A (Non)Existing Language – Serbo-Croatian after WWII



Year of publication 2021
Type Article in Periodical
Magazine / Source Balkanistic Forum
MU Faculty or unit

Faculty of Arts

Web https://www.ceeol.com/search/article-detail?id=926925
Doi http://dx.doi.org/10.37708/bf.swu.v30i1.15
Keywords Serbo-Croatian Language; Standardization of Serbian and Croatian; Standardization of Bosnian and Montenegrin
Attached files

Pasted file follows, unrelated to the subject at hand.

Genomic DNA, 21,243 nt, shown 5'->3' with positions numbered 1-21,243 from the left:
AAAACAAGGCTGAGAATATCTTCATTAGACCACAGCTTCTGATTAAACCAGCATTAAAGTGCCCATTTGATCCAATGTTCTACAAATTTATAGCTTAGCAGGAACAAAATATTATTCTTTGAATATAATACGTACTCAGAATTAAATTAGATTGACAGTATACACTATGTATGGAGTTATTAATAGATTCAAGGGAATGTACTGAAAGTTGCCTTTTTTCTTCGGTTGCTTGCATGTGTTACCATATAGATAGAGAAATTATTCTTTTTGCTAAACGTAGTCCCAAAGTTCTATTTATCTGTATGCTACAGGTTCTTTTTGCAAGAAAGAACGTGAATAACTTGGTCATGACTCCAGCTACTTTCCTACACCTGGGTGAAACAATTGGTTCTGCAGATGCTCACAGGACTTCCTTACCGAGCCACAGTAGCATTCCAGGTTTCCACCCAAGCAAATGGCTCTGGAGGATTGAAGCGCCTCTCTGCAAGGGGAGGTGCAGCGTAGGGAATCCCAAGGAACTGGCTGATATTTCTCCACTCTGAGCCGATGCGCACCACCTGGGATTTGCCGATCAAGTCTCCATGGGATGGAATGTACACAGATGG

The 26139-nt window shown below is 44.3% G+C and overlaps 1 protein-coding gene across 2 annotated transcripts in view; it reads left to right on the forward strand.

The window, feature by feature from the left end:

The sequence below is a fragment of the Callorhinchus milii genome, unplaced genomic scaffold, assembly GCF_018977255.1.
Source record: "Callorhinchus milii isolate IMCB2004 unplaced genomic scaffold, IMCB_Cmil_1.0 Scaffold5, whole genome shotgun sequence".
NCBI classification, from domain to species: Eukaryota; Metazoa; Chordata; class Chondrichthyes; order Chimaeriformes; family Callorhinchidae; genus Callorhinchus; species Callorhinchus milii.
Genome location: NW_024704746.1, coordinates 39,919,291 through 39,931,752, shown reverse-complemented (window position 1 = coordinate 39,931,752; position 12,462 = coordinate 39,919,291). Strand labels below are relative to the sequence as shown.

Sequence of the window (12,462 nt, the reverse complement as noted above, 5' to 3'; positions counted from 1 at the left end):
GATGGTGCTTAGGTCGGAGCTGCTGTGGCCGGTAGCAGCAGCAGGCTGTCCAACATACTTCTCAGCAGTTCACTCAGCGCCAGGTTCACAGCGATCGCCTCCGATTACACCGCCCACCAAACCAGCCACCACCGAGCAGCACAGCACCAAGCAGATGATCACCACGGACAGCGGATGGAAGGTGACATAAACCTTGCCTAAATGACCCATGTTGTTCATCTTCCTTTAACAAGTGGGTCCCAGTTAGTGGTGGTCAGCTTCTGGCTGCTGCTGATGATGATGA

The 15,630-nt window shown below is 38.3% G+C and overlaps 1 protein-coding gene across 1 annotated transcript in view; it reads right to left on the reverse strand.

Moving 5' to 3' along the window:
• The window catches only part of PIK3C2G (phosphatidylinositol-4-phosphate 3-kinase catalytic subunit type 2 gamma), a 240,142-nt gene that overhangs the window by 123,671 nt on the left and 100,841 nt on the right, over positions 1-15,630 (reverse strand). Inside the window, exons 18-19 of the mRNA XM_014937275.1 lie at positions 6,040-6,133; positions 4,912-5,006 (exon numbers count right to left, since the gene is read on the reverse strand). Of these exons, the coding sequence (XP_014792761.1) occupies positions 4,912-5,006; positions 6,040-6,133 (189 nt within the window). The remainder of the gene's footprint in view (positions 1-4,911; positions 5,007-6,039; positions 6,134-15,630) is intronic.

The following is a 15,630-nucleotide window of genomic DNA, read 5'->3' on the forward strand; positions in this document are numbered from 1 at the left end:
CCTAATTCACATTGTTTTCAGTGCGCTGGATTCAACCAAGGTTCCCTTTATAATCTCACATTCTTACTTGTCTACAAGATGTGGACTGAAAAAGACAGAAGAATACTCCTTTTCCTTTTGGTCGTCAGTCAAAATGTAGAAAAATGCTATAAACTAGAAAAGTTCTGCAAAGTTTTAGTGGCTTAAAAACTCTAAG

Description After the Second World War, Serbo-Croatian was formally declared on the basis of the so-called Novi Sad Agreement (1954). Its demise is connected to the demise of the Yugoslav Federation (1992). The sociological, historical, political and ideological reasons of the rejection of this glottonym (and with it the rejection of the common language) were clearly the decisive factor, but they were not always the same. The Serbs, Croats, Bosniaks and Montenegrins had specific reasons for this. These reasons can be revealed, inter alia, by analyzing a number of declarative, proclaiming, explanatory, defending, shorter or longer texts on the language generated by all the above-mentioned national communities which used Serbo-Croatian as their first (mother) tongue after 1990. The most recent Declaration on the Common Language (2017) is unique in this sense.

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